Lochranza is a very pretty fishing village at the northernmost tip of Arran. Sheltering beneath the mountains of Glen Chalmadale, traditional white cottages wrap around the Loch of Ranza, and jutting into the water on a spit of land is Lochranza Castle, mostly built in the 16th century but said to be the spot at which Robert the Bruce landed on his return from Ireland in 1306, headed for his successful bid for the Scottish Crown. Lochranza is accessed from Brodick via North Sannox along the so-called Boguille - the island's steepest and most scenic hill road, with stunning views stretching across the North Arran mountains - mythical, soaring formations with names like the Devil's Punchbowl and the Castles - all the way to the Firth of Clyde. You drop into Lochranza between fields where sheep graze and across a traditional stone bridge, passing the internationally renowned Lochranza Distillery on your left and before long reaching the campsite on the right. It is a five-minute walk from the start of the village and because of its setting, it enjoys dark skies at night.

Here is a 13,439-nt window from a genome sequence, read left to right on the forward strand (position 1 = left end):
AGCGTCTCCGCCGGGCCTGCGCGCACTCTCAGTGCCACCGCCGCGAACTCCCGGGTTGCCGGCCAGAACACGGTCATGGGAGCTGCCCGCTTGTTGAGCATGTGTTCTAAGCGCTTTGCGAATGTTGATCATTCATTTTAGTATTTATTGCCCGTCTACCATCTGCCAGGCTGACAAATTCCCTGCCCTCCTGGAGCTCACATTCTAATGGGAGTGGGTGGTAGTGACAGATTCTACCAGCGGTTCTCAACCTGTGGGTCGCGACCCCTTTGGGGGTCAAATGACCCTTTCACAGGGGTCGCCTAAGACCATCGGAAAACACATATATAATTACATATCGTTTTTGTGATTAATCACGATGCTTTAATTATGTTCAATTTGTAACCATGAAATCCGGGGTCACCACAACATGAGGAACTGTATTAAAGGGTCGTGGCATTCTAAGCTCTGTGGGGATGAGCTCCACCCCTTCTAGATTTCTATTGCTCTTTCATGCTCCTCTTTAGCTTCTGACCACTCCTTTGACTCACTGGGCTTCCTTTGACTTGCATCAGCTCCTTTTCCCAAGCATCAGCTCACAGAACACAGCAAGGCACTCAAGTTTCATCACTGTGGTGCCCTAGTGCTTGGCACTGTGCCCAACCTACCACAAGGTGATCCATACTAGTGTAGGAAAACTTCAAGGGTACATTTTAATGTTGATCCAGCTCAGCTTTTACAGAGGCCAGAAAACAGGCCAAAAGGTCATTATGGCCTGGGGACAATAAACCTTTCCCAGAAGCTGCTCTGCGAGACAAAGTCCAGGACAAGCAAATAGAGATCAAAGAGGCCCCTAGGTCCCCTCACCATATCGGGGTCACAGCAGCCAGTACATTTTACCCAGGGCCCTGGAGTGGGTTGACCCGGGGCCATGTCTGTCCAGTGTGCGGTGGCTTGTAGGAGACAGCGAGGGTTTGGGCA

Before the Boguille was built in 1843, access to Lochranza was easier by sea. These days the loch still bustles with boats in the summer, and the short ferry connection to Claonaig, on the Kintyre peninsula in Argyll, is a busy one. It takes around 30 minutes to cross and it's advisable to arrive at the pier early in high season.

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